Are You a Valuable Leader?

How can you tell if you are adding value as a leader? Have you achieved the results that you intended to?  Did you add value to your organisation?

In the pursuit of elementary waste, we look to reduce non-value add functions and focus on true value add.  As a Lean leader, are you adding value in what you do?

Have you tried to implement continuous improvement initiatives or projects?  Do you feel like you have to make too many changes all at the same time?

Good Lean leaders who know how to successfully create a continuous improvement environment understand that making the right small changes, gives them the slight edge in adding value.

The sports world provides many examples of the slight edge concept.  The difference between Gold, Silver and Bronze in swimming is measured in hundredths of a second.   The top two or three golfers in the world earn 10 to 15 times what the golfers ranked at 50th would earn. Yet the difference between them is only a little more than one stroke for 18 holes of golf.  The right small changes can give you the slight edge to improve your performance and leadership value.

Seriously consider the following 7 small changes you can make to achieve an increase in your value as a leader of continuous improvement.

  1. Maintaining a climate of open communication and a spirit of cooperation enables you to maximise the interests and strengths of each team member. Not only do good human relations skills help you prevent problems, they can help you transform potential troublemakers into team players who are personally productive and looking to find a better way to do things.
  2. Making sure that the work is done on time is one of your most important functions. A relatively small, slight edge in improvement in planning and scheduling could enable you to meet every deadline, improve productivity, prevent overtime, unjam bottlenecks, improve OEE reduce waste and reduce frustration.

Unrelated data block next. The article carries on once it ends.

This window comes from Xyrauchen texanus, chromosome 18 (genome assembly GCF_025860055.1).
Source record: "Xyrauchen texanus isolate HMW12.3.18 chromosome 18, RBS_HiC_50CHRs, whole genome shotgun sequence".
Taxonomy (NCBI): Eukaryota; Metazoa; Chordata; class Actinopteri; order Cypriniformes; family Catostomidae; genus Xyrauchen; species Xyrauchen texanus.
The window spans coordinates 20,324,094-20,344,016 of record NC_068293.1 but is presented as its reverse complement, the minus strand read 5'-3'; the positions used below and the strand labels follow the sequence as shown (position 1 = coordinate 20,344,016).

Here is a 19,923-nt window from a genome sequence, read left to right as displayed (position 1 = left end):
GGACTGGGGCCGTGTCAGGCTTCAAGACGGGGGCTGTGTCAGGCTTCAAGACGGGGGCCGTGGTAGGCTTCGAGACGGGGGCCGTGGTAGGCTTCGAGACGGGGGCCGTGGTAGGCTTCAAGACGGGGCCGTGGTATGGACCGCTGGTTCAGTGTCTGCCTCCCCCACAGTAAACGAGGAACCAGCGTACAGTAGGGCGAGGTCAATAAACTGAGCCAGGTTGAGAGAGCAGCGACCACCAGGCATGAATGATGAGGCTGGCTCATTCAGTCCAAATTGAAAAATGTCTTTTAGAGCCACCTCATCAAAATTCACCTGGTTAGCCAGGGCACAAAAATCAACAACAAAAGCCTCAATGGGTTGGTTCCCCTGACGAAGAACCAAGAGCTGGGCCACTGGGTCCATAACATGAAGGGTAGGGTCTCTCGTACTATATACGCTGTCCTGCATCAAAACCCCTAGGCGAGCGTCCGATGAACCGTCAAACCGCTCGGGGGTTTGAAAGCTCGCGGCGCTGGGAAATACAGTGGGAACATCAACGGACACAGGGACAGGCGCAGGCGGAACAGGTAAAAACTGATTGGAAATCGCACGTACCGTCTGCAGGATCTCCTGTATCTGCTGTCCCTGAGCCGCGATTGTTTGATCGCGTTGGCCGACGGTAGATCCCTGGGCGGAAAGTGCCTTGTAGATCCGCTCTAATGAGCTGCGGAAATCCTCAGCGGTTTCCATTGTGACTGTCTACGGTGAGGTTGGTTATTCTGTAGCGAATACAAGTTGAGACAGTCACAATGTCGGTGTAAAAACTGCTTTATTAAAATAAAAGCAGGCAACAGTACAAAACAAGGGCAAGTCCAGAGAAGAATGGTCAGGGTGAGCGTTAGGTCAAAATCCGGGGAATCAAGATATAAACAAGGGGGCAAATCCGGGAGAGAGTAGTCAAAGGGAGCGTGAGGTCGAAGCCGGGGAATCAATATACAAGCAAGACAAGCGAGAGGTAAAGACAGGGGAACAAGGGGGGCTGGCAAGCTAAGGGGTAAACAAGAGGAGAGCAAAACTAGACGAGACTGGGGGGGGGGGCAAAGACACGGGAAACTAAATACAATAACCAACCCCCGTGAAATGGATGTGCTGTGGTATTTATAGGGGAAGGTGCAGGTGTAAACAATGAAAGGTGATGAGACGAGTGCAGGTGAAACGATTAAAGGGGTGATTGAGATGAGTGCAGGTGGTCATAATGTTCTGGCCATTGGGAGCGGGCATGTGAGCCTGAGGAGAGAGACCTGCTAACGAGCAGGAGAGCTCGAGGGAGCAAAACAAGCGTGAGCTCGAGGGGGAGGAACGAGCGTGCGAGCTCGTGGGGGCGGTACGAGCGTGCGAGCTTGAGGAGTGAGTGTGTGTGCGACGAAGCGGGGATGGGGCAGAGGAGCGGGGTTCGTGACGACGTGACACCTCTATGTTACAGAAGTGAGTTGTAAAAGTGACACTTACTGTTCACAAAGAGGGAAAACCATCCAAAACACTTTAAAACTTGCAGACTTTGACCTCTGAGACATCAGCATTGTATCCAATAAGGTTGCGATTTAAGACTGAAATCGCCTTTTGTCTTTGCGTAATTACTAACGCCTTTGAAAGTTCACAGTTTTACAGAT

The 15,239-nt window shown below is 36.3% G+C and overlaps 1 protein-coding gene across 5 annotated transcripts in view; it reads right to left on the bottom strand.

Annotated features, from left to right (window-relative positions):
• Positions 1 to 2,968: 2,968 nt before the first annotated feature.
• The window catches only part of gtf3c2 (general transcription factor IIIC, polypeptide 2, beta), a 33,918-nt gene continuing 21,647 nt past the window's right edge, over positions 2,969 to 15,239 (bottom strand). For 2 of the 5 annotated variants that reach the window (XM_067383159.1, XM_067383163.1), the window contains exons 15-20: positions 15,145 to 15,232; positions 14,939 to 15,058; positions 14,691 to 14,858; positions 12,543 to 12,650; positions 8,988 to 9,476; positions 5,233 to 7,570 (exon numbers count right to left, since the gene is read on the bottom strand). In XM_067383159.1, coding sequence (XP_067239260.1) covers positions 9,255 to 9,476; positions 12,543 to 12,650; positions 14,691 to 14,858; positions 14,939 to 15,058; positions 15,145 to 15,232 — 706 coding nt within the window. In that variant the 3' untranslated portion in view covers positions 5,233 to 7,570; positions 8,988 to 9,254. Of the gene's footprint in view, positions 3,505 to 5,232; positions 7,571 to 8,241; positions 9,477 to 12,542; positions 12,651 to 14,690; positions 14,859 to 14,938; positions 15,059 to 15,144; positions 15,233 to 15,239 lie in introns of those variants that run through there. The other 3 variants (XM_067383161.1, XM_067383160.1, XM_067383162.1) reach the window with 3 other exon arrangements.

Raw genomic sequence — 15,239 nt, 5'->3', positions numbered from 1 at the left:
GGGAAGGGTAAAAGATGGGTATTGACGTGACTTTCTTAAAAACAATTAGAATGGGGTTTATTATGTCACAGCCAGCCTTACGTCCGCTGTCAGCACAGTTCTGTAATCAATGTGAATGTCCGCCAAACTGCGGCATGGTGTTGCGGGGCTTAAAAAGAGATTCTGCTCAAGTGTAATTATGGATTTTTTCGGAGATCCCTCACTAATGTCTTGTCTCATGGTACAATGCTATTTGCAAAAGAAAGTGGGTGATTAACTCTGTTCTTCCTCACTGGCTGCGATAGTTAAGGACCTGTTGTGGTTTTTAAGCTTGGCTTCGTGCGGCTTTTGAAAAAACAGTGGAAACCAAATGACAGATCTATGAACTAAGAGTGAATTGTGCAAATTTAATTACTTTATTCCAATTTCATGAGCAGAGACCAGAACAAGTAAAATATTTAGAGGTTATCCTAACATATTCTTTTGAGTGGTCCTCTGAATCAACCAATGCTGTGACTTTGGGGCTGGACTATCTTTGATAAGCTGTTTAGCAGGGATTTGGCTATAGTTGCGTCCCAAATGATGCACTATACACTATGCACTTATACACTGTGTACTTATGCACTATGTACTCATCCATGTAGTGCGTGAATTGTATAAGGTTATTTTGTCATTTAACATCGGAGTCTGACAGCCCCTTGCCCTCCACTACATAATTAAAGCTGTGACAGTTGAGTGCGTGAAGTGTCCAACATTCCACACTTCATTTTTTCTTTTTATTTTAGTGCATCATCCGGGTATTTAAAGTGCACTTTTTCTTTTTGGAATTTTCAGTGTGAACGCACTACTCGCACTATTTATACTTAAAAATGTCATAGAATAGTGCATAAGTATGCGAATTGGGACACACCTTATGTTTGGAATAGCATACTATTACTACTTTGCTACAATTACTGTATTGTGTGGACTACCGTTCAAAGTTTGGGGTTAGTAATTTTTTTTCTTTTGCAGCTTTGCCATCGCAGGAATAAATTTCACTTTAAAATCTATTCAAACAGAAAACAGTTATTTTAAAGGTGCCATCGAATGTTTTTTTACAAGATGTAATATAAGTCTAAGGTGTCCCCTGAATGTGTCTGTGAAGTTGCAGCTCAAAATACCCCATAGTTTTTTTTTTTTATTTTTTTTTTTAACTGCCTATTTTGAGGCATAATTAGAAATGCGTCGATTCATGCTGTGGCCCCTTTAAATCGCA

3. Controlling your time frees the critical hours required for planning and scheduling. Effective time management enhances performance, increases productivity, and allows for innovation and improvement.
  4. By improving your problem-solving skills using Lean tools, you will gain a slight edge that pays enormous dividends. A problem identified and solved when it first surfaces creates far more value than trying to put the pieces back together after a crisis. Preventing a fire requires far less time and effort than fighting a blaze raging out of control.
  5. The members of your work group, department or division bring a variety of talents, training, interests and commitment to the goals of your organisation. Learn to meld your team into a smoothly functioning unit. Striving for improvement in both their own actions and the operational processes creates a synergistic force that leads to greater success.
  6. See the big picture. When you improve your ability to think of the potential for improvement across the organisation as a whole, you enhance relationships with people at every level of the organisation. You make more effective decisions and increase the value of your contribution to the overall objectives. An important part of your contribution is your ability to train others to look for improvement opportunities and to accept responsibility for increasing the effectiveness of the team.
  7. Demonstrate in your words and actions an “Attitude of ownership” toward your work and the practices of continuous improvement. When you encourage the same attitude of ownership among employees, they gain a sense of belonging and importance. The quality of their work improves and their acceptance of positive change grows. An attitude of ownership causes you and your staff to take pride in what you do.

At Think Perform, we are passionate about developing great continuous improvement practices.